Woman jailed after incident at Haunted House - NBC12 - WWBT - Richmond, VA News On Your Side

Woman jailed after incident at Haunted House

CHESTERFIELD, VA (WWBT) - A trip to a haunted house event turned into a real nightmare for one Chesterfield woman.

The experience landed her in jail for a night.

Haunted houses are just like an art exhibit - you're not supposed to touch anything.

One of the employees at the Blood Lake Haunted Trail says this woman shoved her after being startled.  That accusation led to the woman getting arrested for being drunk in public. 

Jennifer White went looking for some spooky thrills.

"We just came out here to have fun and be scared a little bit," White said.  "When they accuse us of that, it just kind of ruined the whole night and I had to spend a whole night in jail."

She was jailed after getting arrested and charged with being drunk in public.

"When the officer came up to me, they said that I had been drinking and I said, 'what do you mean I've been drinking?'" she said.  "I was like, 'no I had a drink earlier that night with my dinner but that was about it.'"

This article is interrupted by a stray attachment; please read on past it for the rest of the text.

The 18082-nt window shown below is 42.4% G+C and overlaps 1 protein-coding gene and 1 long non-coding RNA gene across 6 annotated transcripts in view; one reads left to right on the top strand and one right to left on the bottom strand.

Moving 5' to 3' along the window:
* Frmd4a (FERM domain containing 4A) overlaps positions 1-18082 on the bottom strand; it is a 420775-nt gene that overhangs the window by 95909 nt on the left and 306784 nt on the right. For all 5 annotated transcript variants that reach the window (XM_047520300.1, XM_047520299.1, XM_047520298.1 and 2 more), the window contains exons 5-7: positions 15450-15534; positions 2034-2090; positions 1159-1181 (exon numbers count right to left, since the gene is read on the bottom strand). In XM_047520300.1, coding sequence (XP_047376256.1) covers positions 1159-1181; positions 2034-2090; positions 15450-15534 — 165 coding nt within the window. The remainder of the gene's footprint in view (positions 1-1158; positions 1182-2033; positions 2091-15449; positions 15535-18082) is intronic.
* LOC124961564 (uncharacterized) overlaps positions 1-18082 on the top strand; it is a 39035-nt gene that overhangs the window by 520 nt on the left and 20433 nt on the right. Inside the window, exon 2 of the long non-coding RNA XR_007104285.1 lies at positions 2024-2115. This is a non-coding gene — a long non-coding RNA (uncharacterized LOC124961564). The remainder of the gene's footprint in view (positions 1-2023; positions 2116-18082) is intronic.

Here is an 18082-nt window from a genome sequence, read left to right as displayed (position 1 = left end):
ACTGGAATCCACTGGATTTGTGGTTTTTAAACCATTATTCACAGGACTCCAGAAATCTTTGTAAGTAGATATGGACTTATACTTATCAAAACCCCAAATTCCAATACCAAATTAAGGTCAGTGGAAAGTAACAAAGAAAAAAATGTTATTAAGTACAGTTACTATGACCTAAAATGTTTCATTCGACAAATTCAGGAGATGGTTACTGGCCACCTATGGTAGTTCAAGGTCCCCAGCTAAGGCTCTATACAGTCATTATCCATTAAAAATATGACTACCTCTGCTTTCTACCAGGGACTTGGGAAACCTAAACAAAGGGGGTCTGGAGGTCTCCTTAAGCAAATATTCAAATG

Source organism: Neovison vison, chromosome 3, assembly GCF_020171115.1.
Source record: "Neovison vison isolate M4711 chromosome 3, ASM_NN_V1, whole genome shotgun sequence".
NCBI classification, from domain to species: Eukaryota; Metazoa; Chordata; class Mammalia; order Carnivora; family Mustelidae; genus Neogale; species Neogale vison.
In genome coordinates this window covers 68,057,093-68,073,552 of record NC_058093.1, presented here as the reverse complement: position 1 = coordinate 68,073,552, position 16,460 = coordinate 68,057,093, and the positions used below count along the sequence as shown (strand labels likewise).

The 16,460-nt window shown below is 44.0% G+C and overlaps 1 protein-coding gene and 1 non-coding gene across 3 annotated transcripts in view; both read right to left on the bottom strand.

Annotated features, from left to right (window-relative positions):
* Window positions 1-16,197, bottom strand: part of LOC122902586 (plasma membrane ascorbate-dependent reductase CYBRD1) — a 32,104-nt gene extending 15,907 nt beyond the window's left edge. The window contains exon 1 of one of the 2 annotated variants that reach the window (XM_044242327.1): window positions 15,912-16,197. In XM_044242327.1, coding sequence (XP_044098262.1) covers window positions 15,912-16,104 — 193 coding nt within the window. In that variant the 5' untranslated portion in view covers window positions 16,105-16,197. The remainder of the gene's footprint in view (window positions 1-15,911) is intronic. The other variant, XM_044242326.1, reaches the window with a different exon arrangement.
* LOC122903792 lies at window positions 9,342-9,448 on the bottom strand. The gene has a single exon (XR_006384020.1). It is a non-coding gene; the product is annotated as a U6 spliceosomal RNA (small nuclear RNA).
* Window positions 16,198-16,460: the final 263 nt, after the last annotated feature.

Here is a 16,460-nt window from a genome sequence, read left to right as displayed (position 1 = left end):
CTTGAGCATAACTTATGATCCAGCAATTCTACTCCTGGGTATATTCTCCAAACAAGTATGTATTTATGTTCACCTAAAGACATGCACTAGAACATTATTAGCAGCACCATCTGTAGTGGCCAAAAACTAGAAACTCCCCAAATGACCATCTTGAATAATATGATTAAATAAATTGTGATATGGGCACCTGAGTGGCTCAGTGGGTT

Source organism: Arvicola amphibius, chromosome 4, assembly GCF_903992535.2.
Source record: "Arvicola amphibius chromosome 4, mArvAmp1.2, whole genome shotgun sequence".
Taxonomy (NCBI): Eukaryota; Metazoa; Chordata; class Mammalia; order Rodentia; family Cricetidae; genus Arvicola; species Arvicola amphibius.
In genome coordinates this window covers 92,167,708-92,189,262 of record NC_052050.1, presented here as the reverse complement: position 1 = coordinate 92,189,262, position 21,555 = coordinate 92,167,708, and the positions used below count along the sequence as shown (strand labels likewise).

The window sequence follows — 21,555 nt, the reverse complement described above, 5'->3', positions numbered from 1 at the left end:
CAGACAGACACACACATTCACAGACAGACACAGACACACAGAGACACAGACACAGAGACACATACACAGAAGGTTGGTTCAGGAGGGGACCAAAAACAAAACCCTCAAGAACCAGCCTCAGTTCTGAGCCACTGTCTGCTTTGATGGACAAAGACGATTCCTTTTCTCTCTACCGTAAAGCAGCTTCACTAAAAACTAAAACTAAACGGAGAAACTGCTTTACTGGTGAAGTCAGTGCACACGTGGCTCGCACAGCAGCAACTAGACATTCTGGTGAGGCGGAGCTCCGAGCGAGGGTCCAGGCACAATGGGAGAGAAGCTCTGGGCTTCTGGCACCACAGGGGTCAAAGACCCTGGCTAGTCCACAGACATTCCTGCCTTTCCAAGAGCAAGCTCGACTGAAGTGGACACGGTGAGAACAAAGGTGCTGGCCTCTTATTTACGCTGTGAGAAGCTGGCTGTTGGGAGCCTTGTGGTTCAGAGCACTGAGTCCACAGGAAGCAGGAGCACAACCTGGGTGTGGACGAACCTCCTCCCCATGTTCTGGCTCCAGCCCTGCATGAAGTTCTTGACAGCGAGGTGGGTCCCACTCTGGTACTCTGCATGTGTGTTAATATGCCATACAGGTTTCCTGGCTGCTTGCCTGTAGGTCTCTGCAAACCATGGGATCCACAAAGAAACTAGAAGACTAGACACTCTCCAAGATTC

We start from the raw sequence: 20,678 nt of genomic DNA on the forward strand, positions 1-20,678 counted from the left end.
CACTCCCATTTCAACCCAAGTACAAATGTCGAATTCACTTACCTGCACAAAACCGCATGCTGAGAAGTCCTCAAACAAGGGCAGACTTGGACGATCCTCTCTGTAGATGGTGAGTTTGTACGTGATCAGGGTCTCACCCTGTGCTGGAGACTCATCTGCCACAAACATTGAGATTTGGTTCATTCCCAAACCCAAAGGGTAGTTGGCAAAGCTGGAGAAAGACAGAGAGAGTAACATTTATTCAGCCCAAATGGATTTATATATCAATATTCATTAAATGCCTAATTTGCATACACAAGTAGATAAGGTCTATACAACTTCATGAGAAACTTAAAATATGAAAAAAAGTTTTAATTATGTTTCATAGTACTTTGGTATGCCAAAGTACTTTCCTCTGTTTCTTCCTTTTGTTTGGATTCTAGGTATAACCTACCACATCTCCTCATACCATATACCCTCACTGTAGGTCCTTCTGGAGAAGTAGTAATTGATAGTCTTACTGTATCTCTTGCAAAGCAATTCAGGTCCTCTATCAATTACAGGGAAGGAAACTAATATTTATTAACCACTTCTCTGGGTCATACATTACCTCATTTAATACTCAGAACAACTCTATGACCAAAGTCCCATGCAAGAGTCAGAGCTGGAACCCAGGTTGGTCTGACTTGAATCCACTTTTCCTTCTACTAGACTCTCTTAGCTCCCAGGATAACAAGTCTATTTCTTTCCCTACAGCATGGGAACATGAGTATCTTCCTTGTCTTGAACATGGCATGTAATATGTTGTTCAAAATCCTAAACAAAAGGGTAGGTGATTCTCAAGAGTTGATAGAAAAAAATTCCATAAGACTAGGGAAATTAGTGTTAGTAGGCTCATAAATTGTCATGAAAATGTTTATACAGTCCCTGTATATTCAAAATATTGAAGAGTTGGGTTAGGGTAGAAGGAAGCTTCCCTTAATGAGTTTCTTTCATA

An off-duty officer on scene said she could smell alcohol on her.

"Their accusation was that I was just slurring," White said.  "I have braces so it kind of sounds like I'm slurring all the time."

She spent the night in jail and now will go to court in December.

Scott Bergman owns the Blood Lake Haunted Trail. He says there's a simple rule to follow when you're going through a haunted house - no touching.

"People need to remember, even though people are coming out to be scared and to be startled, they'll be in a dark environment and they need to be very cognizant that the no-touch rule is in place," Bergman said.

White says she's glad she was able to get her money back - now she wants her clean legal record back too.

"Things follow you forever," White said.  "Once you get a charge, everybody looks at you like a criminal automatically. You get a charge and oh, that person is a criminal and I'm not that person at all."

White says she volunteered to take a breathalyzer test to prove she was sober.

According to our legal expert, you're actually not entitled to take a sobriety test unless you're accused of drunk driving, not simply being drunk in public. 

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